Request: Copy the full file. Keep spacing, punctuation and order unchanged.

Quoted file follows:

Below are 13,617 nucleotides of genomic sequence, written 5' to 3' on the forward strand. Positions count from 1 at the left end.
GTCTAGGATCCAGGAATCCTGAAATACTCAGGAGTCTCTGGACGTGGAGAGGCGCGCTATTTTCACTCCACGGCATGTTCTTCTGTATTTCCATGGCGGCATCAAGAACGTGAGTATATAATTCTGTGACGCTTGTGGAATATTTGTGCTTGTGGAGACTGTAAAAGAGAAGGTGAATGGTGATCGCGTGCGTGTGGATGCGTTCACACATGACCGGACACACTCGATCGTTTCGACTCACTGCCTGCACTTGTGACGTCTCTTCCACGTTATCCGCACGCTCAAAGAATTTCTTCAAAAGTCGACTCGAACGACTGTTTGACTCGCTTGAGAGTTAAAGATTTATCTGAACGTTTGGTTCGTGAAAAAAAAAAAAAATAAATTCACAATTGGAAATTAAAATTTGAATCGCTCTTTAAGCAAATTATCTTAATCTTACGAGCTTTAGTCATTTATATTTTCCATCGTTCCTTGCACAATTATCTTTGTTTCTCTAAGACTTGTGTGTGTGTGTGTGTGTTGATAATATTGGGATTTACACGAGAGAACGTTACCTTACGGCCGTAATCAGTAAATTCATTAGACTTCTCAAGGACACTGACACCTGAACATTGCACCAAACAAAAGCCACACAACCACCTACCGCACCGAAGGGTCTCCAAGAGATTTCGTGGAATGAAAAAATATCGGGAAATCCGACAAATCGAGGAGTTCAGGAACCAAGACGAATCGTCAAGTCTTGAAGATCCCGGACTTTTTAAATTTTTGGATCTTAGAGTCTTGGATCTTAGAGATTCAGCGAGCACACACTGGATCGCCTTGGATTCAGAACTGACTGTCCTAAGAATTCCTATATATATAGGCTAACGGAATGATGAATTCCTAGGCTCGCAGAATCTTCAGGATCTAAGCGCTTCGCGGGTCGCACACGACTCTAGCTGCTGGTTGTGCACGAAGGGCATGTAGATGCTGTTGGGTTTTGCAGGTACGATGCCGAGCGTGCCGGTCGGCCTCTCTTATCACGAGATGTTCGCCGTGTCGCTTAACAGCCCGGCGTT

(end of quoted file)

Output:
Below are 13,617 nucleotides of genomic sequence, written 5' to 3' on the forward strand. Positions count from 1 at the left end.
GTCTAGGATCCAGGAATCCTGAAATACTCAGGAGTCTCTGGACGTGGAGAGGCGCGCTATTTTCACTCCACGGCATGTTCTTCTGTATTTCCATGGCGGCATCAAGAACGTGAGTATATAATTCTGTGACGCTTGTGGAATATTTGTGCTTGTGGAGACTGTAAAAGAGAAGGTGAATGGTGATCGCGTGCGTGTGGATGCGTTCACACATGACCGGACACACTCGATCGTTTCGACTCACTGCCTGCACTTGTGACGTCTCTTCCACGTTATCCGCACGCTCAAAGAATTTCTTCAAAAGTCGACTCGAACGACTGTTTGACTCGCTTGAGAGTTAAAGATTTATCTGAACGTTTGGTTCGTGAAAAAAAAAAAAAATAAATTCACAATTGGAAATTAAAATTTGAATCGCTCTTTAAGCAAATTATCTTAATCTTACGAGCTTTAGTCATTTATATTTTCCATCGTTCCTTGCACAATTATCTTTGTTTCTCTAAGACTTGTGTGTGTGTGTGTGTGTTGATAATATTGGGATTTACACGAGAGAACGTTACCTTACGGCCGTAATCAGTAAATTCATTAGACTTCTCAAGGACACTGACACCTGAACATTGCACCAAACAAAAGCCACACAACCACCTACCGCACCGAAGGGTCTCCAAGAGATTTCGTGGAATGAAAAAATATCGGGAAATCCGACAAATCGAGGAGTTCAGGAACCAAGACGAATCGTCAAGTCTTGAAGATCCCGGACTTTTTAAATTTTTGGATCTTAGAGTCTTGGATCTTAGAGATTCAGCGAGCACACACTGGATCGCCTTGGATTCAGAACTGACTGTCCTAAGAATTCCTATATATATAGGCTAACGGAATGATGAATTCCTAGGCTCGCAGAATCTTCAGGATCTAAGCGCTTCGCGGGTCGCACACGACTCTAGCTGCTGGTTGTGCACGAAGGGCATGTAGATGCTGTTGGGTTTTGCAGGTACGATGCCGAGCGTGCCGGTCGGCCTCTCTTATCACGAGATGTTCGCCGTGTCGCTTAACAGCCCGGCGTT